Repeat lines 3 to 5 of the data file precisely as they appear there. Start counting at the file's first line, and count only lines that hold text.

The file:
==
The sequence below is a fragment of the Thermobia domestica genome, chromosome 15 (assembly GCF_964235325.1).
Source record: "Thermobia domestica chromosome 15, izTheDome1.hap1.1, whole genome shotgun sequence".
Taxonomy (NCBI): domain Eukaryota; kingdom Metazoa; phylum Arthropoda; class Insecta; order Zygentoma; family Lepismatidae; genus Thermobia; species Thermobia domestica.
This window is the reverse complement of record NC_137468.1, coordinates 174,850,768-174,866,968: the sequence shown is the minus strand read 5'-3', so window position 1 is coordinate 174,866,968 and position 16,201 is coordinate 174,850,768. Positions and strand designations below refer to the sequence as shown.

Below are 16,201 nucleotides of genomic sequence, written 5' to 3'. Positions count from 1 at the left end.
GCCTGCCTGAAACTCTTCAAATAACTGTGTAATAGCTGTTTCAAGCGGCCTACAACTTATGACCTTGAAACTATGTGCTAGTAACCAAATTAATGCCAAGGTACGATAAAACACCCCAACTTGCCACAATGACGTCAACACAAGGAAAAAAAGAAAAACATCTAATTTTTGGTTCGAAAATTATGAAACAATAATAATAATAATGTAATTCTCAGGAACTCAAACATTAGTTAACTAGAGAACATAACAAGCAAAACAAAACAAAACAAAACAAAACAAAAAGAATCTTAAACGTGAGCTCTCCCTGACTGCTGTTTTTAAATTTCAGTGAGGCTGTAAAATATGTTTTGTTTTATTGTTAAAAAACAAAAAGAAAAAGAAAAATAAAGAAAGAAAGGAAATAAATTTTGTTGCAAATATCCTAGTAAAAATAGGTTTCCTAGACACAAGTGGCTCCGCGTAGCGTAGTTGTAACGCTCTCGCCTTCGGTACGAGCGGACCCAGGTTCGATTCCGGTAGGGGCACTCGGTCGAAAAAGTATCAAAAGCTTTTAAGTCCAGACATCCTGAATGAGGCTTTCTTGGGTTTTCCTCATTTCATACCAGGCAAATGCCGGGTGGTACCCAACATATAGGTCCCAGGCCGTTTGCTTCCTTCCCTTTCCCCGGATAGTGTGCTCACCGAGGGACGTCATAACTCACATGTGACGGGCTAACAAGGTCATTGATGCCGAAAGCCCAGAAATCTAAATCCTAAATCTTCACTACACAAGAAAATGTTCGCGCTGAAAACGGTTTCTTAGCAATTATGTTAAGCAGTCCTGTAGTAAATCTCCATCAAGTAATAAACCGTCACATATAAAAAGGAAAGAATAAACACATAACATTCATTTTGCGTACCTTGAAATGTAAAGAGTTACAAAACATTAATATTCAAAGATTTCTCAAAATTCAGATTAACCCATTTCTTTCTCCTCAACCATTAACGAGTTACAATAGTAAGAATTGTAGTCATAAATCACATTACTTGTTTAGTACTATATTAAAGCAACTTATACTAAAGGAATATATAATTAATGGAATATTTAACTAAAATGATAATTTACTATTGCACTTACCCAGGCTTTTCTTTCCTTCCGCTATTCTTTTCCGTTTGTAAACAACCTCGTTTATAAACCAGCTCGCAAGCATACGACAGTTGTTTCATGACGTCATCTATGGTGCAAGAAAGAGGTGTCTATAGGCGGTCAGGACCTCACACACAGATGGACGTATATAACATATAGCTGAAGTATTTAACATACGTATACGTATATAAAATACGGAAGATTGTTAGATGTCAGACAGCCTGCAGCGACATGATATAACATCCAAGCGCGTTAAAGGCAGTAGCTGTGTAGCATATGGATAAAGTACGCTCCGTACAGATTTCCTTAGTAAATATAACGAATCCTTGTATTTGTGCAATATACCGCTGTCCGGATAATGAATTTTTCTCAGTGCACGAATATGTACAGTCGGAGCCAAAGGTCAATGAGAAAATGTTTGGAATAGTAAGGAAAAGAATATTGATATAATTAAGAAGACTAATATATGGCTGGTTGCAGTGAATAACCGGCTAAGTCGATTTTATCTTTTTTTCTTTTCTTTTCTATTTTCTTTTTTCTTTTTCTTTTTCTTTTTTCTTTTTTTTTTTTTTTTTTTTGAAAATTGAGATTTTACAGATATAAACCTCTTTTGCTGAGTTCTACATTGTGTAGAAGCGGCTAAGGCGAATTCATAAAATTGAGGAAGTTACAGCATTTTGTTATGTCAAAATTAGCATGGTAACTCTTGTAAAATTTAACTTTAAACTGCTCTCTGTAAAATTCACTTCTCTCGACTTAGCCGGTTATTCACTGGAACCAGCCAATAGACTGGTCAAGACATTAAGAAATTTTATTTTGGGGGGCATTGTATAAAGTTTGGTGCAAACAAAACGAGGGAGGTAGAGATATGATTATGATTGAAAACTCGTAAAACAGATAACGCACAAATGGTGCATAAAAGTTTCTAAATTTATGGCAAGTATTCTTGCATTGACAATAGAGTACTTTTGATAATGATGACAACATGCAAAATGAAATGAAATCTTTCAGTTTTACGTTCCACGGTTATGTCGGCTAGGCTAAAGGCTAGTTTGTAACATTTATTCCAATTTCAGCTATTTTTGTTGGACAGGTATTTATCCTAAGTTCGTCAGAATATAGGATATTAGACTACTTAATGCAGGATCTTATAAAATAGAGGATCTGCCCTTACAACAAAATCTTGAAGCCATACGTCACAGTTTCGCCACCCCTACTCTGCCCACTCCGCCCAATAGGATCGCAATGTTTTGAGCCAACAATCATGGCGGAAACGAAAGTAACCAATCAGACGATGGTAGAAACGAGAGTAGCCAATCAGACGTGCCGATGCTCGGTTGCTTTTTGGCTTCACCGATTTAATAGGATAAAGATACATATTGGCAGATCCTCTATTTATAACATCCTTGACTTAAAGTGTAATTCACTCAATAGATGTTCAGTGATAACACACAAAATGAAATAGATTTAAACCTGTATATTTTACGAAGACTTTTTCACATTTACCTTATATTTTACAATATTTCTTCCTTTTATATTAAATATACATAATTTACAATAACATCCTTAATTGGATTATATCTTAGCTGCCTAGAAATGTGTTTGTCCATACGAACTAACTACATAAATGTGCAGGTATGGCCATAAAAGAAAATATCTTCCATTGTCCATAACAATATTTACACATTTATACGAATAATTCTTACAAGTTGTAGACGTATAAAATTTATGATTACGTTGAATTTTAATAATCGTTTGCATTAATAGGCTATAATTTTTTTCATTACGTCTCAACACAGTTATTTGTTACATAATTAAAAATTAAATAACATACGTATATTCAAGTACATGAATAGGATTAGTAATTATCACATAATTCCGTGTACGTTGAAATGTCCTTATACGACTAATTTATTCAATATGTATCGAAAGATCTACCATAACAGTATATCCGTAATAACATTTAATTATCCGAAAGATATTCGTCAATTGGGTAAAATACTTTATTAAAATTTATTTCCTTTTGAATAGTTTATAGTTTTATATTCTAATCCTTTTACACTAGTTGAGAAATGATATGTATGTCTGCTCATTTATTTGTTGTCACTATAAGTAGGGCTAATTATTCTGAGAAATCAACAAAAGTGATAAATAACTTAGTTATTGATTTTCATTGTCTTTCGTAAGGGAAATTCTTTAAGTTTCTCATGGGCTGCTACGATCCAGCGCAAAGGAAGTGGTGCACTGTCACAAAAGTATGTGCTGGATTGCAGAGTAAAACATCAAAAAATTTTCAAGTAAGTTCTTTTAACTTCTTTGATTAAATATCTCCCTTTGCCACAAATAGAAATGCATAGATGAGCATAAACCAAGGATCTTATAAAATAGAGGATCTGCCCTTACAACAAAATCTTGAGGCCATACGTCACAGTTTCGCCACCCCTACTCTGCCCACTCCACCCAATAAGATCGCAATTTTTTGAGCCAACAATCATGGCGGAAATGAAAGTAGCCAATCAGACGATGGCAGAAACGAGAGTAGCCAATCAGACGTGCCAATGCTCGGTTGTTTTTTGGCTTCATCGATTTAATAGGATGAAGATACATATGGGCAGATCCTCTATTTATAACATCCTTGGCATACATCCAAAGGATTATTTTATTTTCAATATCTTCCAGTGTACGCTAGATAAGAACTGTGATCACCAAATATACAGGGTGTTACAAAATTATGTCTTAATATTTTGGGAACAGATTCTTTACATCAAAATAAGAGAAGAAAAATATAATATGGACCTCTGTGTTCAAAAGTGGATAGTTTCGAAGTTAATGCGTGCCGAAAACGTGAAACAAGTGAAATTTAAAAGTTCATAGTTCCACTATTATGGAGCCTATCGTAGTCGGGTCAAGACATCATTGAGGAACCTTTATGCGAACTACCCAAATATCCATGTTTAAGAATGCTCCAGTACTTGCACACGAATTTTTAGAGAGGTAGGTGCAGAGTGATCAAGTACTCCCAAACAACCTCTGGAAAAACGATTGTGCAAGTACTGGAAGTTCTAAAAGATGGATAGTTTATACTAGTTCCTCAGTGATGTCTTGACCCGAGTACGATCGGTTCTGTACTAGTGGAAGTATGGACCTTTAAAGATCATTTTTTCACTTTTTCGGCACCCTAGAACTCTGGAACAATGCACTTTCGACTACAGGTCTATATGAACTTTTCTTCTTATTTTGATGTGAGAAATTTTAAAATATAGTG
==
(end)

Taxonomy (NCBI): domain Eukaryota; kingdom Metazoa; phylum Arthropoda; class Insecta; order Zygentoma; family Lepismatidae; genus Thermobia; species Thermobia domestica.
This window is the reverse complement of record NC_137468.1, coordinates 174,850,768-174,866,968: the sequence shown is the minus strand read 5'-3', so window position 1 is coordinate 174,866,968 and position 16,201 is coordinate 174,850,768. Positions and strand designations below refer to the sequence as shown.

Below are 16,201 nucleotides of genomic sequence, written 5' to 3'. Positions count from 1 at the left end.